CUNA backs NCUA changes to clarify appeals, SRC processes

first_img continue reading » CUNA generally supports NCUA’s proposed changes to appeals procedures, as it would provide more uniform board appeals procedures across NCUA regulations allowing for informal appeals to the board. CUNA responded Monday to both proposed rules, issued by NCUA at its May board meeting.The proposed changes to the appeals process would adopt procedures governing appeals to the board that would apply to agency regulations that currently have their own embedded appeals provisions. The procedures apply in cases in which a decision rendered by a regional director or other program office director is subject to appeal to the board.“CUNA generally supports the proposed appeal procedures rule as it would provide more uniform board appeals procedures across NCUA regulations that allow for informal appeals to the NCUA’s board,” the letter reads. “We agree that the proposed procedures will result in greater efficiency, consistency, and better understanding by credit unions of the way in which matters under the covered regulations may be appealed to the NCUA board.” 10SHARESShareShareSharePrintMailGooglePinterestDiggRedditStumbleuponDeliciousBufferTumblrlast_img read more

McDan Open West Africa Tennis: Moses eyes title, Bagerbaseh out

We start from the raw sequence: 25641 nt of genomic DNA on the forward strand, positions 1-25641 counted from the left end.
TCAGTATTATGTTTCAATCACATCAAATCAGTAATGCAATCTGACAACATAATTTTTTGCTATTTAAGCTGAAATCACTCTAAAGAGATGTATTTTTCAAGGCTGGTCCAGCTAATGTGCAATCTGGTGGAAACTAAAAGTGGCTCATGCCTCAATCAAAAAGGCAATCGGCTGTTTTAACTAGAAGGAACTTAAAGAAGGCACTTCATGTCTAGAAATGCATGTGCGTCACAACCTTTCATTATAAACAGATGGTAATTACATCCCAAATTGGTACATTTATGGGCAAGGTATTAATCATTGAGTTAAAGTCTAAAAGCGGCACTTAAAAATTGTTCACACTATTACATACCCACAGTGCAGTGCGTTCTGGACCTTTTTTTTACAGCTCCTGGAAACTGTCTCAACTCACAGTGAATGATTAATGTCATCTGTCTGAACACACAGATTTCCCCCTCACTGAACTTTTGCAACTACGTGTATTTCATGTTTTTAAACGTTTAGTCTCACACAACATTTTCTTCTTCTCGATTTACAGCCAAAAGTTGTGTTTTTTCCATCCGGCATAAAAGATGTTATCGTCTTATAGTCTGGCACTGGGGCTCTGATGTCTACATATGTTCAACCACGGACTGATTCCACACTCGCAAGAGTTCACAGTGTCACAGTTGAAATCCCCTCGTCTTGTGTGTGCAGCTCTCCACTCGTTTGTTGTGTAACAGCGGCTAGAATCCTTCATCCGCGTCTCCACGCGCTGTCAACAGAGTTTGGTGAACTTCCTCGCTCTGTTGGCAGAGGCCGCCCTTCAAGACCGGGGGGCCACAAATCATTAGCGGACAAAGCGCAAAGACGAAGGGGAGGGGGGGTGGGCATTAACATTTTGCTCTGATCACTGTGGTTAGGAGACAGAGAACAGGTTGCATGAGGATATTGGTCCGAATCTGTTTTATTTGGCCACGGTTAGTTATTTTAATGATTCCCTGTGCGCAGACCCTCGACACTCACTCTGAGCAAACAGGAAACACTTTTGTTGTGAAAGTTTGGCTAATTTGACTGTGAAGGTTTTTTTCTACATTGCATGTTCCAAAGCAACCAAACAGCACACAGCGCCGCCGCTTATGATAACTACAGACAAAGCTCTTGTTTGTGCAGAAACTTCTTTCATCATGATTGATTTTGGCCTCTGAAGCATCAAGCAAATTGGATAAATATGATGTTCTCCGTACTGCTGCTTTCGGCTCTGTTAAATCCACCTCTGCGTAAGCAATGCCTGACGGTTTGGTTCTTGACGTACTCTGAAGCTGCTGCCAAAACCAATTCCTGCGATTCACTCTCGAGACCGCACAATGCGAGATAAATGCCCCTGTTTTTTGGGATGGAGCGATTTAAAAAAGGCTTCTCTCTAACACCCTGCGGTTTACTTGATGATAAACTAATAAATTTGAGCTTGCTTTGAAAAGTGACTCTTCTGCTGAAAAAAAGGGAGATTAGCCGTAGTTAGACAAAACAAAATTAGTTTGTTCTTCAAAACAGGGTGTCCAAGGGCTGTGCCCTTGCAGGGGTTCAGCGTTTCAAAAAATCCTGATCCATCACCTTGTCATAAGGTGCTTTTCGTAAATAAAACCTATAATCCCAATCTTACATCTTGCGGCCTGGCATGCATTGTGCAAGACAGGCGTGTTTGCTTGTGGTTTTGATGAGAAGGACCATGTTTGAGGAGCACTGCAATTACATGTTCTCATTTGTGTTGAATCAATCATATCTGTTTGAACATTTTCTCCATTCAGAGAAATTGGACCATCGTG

first_imgLike all who are playing in today’s quarter finals, Nigeria’s Men’s top seed Michael Moses is eyeing the ultimate trophy for the McDan Open West Africa Tournament.Moses  displayed  strength when he overcame a challenge from Cote d’Ivoires Kulibali Frederick 6-4, 6-1.The Ivorian was looking good for the first three games but was halted in the fourth by Moses who is ranked 1045 by the ATP.He used strong forehand stroke and returning volleys to win the first set. The second was easier for the Nigerian as he took over after the first game and neutralized Kulibabali’s fight back strategy. Moses is full of confidence as he goes up against Ghana’s Eric Tetteh Nartey later today.In an interview with Joy Sports after the win Moses said he has his eyes on the trophy. “I want to win the trophy and the money. The tournament is good. From the players around and the people organizing the tournament. Everything is good and I like the weather. Every time I play, I feel good,” he added.  The men’s winner is expected to take home 1000 US dollars, a trophy, assorted  beverages from Twellium Industries, producers of Rush Energy Drink and a full kit set from Babolat.In other games, Ghana’s Wisodm Na-Adjirago is hoping to book a semi final ticket but has Togo’s Katanga John Paul standing in his way.Na-Adjrago who is a gold medalist from the doubles event of the last All Africa Games seems to be one of the persons carrying Ghana’s hopes of making it to Saturday’s final. Ivorian Guillaime Kofi and Ghana’s Benjamin Palm will also square off in yet another game.Many will be observing this game with keen interest considering that Palm ensured an early exit for Japhet Bagerbaseh yesterday.The latter was unable carry on his fight in the fourth game losing the first set 6-4.He lost steam after the third game in set two and lost 6-3 eventually. This has passed so far as the biggest upset of the tournament as Bagerbaseh, one of the highest ranked players of the tournament, won the maiden edition and finished runner-up last year to US-based George Darko. Burkinabe Joel Meda will face Ghana’s Isaac Titriku for one of the four semi final spots in the men’s event.The ladies event also has another Nigerian who seems to be quietly creeping into the final stages.Sarah Adegoke has booked a place in the quarters to face Ghana’s Yvonne Bruce Tagoe after seeing off Lucy Multiby 6-1, 6-1. Kate Coleman will face Ernestina Atiso with the hope of using previous tournament experience to dominate.Coleman, a product of the Winneba Tennis Academy drew a bye in the first round and went ahead to defeat Evelyn Enumwah 6-0 , 6-3 – a clear indication that she was too strong in that game. Antionette Cruikshank who plays Portia Allotey later today, drew byes in both rounds making this her first proper test.It will be interesting to see how she fares against Cruikshank who posted a 6-0, 6-0 win over Rachael Tagoe in the second round.last_img read more